Oh, that’s not cute!

We hired a car and set out through the rain for points South of Hobart today.

Our first stop was an unscheduled emergency stop down a deserted side-road, occasioned by Declan turning a funny shade of green.  Once he had walked off his travel-sickness, we found ourselves to be outside a lovely cafe that served the best savoury scones on Earth. A truly serendipitous moment.

Onwards we ploughed to the tesselated pavement; which honestly was more of a tesselated walkway. The adjacent blowhole proved equally anti-climactic by providing a mild splash instead of anything like a spout of water.

So by the time we reached the Tasmanian Devil Conservation Park we weren’t expecting a lot – and so were very pleasantly surprised by what we found. We got to get very up close and personal with Devils and with Quolls. our conclusion, however, was that Tasmanian Devils are a sadly ill-favoured bunch. They look just like over-grown rats with bad tempers. Theer only endearing quality from an audience-pleasing point of view is their propensity for random and frequent violence. Several times a minute they would seek out an opportunity to open up their cavernous and sharply-toothed jaws and try to clamp them shut upon  snout of a neighbouring Devil. All accompanied by a high-pitched hissing, squealing sound. The result is that their faces are a mess of scars and cuts – which does nothing for their appeal.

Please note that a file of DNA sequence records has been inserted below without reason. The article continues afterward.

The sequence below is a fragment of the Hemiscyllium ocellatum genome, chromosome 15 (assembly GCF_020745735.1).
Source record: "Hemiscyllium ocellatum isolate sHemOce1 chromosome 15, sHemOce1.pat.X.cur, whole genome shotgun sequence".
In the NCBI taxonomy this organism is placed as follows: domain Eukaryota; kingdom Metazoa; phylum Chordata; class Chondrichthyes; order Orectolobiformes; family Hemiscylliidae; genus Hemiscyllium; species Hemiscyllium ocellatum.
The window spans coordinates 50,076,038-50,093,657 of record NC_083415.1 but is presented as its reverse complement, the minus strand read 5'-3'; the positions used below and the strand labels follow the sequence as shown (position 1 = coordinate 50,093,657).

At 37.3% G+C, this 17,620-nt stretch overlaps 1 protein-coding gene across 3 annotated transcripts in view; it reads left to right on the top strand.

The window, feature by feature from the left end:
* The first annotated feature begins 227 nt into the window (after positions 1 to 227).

In stark contrast, their cousins the Quolls have got cute down pat. They have a lovely speckled fur, an inquisitive little nose that twitches as they explore and bright button eyes. The Quolls you want to hug; the devils you want to run from – and that may well explain the general ambivalence about the poor Devil’s fate.

Declan had been insisting as we drove down, that Tasmanian devils were cute. His argument persisted until he saw them tearing into a haunch of wallaby when he exclaimed “Oh, that’s not cute!” and promptly transferred his alliegance to he Quolls.

Onwards again we headed into Port Arthur.  Once the model of a modern penal colony, Port Arthur was the place the British Empire sent its hard cases. Rather than trying to whip them into submission, it aimed to play with their heads through solitary confinement. The results were impressive: It did nothing to stop recidivism, but it did shift a lot of prisoners out of the penal system and into insane asylums. We were stunned by the story of how these people were treated in the 1800s – and by how similar the treatment meted out to prisoners in Iraq and, more horrfying still, prisoners in NSW today is.

Port Arthur has some lovely buildings, built by convict slave labour and now slowly eroding away. But, as time goes by, it’s not only the sandstone and bricks that are eroding away. The rough edges of both prisoners and he system are being polished off into stories of romance and heroism that probably do historical reality a great disservice. I get the feeling that both the prioners and the jailers were largely akin the Tasmanian Devil but that these days they are bring portrayed as Quolls.

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